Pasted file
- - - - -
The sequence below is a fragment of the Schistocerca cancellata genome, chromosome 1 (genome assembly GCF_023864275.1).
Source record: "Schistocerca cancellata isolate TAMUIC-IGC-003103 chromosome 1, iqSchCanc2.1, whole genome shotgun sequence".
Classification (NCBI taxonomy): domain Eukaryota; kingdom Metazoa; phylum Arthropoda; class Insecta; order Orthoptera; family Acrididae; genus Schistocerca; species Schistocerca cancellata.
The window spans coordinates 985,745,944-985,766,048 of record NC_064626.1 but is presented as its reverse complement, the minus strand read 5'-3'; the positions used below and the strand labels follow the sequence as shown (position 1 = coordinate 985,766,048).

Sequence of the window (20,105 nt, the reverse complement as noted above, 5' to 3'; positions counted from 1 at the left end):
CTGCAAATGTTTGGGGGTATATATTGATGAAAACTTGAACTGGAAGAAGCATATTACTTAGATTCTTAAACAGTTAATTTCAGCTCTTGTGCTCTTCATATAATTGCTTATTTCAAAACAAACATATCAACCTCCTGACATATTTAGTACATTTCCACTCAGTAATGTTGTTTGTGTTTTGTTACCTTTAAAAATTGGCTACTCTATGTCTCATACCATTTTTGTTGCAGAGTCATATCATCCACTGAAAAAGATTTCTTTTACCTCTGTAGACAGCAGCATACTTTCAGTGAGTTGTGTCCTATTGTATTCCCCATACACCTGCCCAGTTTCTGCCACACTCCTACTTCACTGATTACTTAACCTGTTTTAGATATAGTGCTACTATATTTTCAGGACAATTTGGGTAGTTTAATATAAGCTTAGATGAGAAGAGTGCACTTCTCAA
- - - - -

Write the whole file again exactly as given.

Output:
The sequence below is a fragment of the Schistocerca cancellata genome, chromosome 1 (genome assembly GCF_023864275.1).
Source record: "Schistocerca cancellata isolate TAMUIC-IGC-003103 chromosome 1, iqSchCanc2.1, whole genome shotgun sequence".
Classification (NCBI taxonomy): domain Eukaryota; kingdom Metazoa; phylum Arthropoda; class Insecta; order Orthoptera; family Acrididae; genus Schistocerca; species Schistocerca cancellata.
The window spans coordinates 985,745,944-985,766,048 of record NC_064626.1 but is presented as its reverse complement, the minus strand read 5'-3'; the positions used below and the strand labels follow the sequence as shown (position 1 = coordinate 985,766,048).

Sequence of the window (20,105 nt, the reverse complement as noted above, 5' to 3'; positions counted from 1 at the left end):
CTGCAAATGTTTGGGGGTATATATTGATGAAAACTTGAACTGGAAGAAGCATATTACTTAGATTCTTAAACAGTTAATTTCAGCTCTTGTGCTCTTCATATAATTGCTTATTTCAAAACAAACATATCAACCTCCTGACATATTTAGTACATTTCCACTCAGTAATGTTGTTTGTGTTTTGTTACCTTTAAAAATTGGCTACTCTATGTCTCATACCATTTTTGTTGCAGAGTCATATCATCCACTGAAAAAGATTTCTTTTACCTCTGTAGACAGCAGCATACTTTCAGTGAGTTGTGTCCTATTGTATTCCCCATACACCTGCCCAGTTTCTGCCACACTCCTACTTCACTGATTACTTAACCTGTTTTAGATATAGTGCTACTATATTTTCAGGACAATTTGGGTAGTTTAATATAAGCTTAGATGAGAAGAGTGCACTTCTCAA